How unequal Germany really is

Is the drifting apart of income and wealth real - or just scaremongering? This has been the subject of debate in this country for years. The Forum New Economy has commissioned leading researchers to compile the empirical evidence. First part of the study.




18. JUNE 2020



For some, the findings are clear: in Germany, incomes and wealth are drifting dangerously apart between rich and poor – similar to what seems to be the case in the USA, Great Britain and many other countries. Others argue that income inequalities in Germany are strongly compensated by transfers and that the gap has not widened since 2005.

Who is right? And how is it possible that such spectacularly different findings are circulating about one and the same phenomenon for one and the same country? We have taken the dispute as an opportunity to launch a major research project that will determine, in three stages, what is really known – and what is not – on an empirically sound basis and with international expert review. And how the situation in the country should actually be assessed to the best of our knowledge and belief.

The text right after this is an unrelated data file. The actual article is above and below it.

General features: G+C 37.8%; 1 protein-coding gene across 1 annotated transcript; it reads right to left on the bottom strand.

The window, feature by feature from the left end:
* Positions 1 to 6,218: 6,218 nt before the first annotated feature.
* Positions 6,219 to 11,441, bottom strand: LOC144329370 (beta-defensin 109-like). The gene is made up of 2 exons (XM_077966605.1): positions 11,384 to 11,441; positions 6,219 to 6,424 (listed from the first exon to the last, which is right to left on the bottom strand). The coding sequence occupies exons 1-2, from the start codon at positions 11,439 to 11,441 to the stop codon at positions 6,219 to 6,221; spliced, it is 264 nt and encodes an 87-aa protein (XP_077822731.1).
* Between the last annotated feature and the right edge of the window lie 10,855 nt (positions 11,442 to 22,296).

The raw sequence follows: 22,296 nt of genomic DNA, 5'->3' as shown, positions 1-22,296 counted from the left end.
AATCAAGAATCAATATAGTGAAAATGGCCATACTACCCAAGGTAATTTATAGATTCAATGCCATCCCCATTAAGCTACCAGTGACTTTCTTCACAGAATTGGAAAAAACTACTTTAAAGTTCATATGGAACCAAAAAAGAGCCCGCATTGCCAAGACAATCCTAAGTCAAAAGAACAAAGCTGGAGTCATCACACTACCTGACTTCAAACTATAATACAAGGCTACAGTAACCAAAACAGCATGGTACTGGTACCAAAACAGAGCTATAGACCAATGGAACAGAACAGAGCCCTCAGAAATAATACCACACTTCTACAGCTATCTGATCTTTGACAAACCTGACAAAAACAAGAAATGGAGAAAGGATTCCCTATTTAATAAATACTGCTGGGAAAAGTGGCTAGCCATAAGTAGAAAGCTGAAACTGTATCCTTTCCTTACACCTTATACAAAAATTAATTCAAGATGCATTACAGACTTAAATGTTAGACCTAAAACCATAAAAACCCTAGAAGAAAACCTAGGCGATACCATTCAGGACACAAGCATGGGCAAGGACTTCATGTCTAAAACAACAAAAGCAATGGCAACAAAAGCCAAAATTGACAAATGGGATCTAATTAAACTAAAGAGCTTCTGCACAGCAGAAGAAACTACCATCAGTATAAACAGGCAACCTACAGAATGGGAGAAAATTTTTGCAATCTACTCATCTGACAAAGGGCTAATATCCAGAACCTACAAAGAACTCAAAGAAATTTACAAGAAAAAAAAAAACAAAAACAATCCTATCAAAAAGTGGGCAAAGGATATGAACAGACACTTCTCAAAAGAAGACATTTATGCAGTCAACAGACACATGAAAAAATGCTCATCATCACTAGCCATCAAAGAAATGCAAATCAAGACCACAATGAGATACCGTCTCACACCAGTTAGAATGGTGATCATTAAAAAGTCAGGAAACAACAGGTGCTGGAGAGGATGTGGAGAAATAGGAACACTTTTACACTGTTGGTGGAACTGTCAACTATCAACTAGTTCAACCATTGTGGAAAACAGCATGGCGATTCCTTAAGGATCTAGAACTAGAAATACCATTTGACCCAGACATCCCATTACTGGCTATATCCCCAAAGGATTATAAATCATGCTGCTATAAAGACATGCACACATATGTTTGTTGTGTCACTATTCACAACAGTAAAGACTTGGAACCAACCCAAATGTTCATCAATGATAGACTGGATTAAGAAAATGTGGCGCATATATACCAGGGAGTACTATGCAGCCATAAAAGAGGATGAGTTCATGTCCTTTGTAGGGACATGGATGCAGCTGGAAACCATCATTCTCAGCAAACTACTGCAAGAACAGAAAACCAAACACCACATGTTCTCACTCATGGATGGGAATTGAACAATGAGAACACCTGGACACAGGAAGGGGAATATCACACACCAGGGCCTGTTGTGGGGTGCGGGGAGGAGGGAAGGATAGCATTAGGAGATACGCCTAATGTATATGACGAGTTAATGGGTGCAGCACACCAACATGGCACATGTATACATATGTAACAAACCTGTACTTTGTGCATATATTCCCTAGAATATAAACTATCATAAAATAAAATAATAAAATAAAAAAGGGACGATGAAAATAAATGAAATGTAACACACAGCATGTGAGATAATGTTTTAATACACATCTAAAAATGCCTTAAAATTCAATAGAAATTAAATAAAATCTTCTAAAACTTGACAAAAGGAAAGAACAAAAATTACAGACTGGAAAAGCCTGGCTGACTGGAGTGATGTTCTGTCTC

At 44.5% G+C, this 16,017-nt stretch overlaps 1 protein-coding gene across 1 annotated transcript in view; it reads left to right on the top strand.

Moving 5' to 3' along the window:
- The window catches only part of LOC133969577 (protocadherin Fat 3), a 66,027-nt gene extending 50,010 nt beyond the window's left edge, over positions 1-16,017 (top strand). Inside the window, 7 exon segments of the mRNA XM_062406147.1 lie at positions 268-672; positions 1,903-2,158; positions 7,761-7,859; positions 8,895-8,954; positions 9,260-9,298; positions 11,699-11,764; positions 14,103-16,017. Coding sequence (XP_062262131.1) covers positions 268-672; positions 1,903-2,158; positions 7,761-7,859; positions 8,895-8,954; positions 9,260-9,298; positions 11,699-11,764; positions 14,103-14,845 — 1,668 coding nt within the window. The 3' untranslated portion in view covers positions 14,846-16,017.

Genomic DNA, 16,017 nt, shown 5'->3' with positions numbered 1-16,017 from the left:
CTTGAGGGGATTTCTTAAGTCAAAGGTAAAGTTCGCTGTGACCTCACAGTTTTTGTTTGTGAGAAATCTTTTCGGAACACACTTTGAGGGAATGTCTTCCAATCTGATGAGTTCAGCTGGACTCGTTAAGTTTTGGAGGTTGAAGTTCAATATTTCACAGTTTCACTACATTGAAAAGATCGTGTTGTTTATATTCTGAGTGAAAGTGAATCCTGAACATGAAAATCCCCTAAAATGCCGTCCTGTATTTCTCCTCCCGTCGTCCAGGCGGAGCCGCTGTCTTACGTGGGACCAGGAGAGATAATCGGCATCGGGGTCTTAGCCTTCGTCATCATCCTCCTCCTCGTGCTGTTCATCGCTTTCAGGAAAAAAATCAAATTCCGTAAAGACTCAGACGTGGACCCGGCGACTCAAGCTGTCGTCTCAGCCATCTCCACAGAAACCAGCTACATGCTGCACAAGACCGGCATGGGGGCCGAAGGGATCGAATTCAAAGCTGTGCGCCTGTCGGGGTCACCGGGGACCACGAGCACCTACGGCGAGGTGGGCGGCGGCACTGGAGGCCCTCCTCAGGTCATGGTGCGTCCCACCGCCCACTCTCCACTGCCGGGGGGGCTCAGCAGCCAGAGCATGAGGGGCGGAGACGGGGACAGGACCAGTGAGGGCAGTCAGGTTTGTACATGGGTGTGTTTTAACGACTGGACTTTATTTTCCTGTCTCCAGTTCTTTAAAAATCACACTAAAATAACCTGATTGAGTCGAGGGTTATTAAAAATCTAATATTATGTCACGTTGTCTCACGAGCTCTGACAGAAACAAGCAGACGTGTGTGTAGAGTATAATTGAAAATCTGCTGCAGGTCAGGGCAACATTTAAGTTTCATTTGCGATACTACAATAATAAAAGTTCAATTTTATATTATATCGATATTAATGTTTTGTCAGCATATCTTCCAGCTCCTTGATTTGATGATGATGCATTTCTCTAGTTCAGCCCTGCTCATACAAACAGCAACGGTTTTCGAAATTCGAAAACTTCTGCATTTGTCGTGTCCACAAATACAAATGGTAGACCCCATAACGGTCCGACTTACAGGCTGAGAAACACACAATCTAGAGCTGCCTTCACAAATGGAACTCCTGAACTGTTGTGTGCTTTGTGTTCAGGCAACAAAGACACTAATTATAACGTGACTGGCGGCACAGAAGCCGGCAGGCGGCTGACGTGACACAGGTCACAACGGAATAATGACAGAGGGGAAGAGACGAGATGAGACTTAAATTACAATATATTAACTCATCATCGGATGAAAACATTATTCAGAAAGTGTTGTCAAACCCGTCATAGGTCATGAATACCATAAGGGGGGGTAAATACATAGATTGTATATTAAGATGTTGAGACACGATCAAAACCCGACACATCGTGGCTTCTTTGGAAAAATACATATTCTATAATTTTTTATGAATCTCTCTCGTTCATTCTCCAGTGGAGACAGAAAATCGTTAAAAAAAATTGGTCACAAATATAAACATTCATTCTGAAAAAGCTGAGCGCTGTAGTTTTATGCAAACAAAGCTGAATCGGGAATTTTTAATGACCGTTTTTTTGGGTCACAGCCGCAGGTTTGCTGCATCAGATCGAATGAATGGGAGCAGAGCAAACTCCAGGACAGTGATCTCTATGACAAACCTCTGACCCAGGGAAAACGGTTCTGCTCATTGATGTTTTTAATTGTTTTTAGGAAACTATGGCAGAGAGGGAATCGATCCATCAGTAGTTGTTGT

The project is coordinated and led by inequality researchers at the German Institute for Economic Research (DIW). Experts from Germany are involved, as are Branko Milanovic and representatives of the World Inequality Lab (WIL) led by Thomas Piketty in Paris.

In a first baseline study, which we presented at our launch in 2019 and which is now available, the researchers have compiled an overview of the empirical evidence on income and wealth that is currently available for Germany. According to the study, there is every indication that income inequality has not increased further in recent years – but it had also risen sharply previously. In terms of wealth, on the other hand, the gap has widened quite clearly – in all probability, the gap between rich and poor is at a record level here. More details – see here. The study also involved determining once again which indicators are actually suitable or less suitable for measuring inequality.

The second phase of the project is currently underway. The aim is to identify the key causes of inequality in Germany – which is important in order to find out which instruments are suitable for reversing the trend. This is precisely what the third phase will be about: testing the usefulness and efficiency of individual possible measures against inequality.

The first results from the second phase are currently being discussed internally. If you are interested, please contact us at More on this shortly here.



The rising gap between rich and poor has become a threat to social cohesion in most rich countries. To reverse this trend it will be crucial to better understand the importance of different drivers of income and wealth inequality.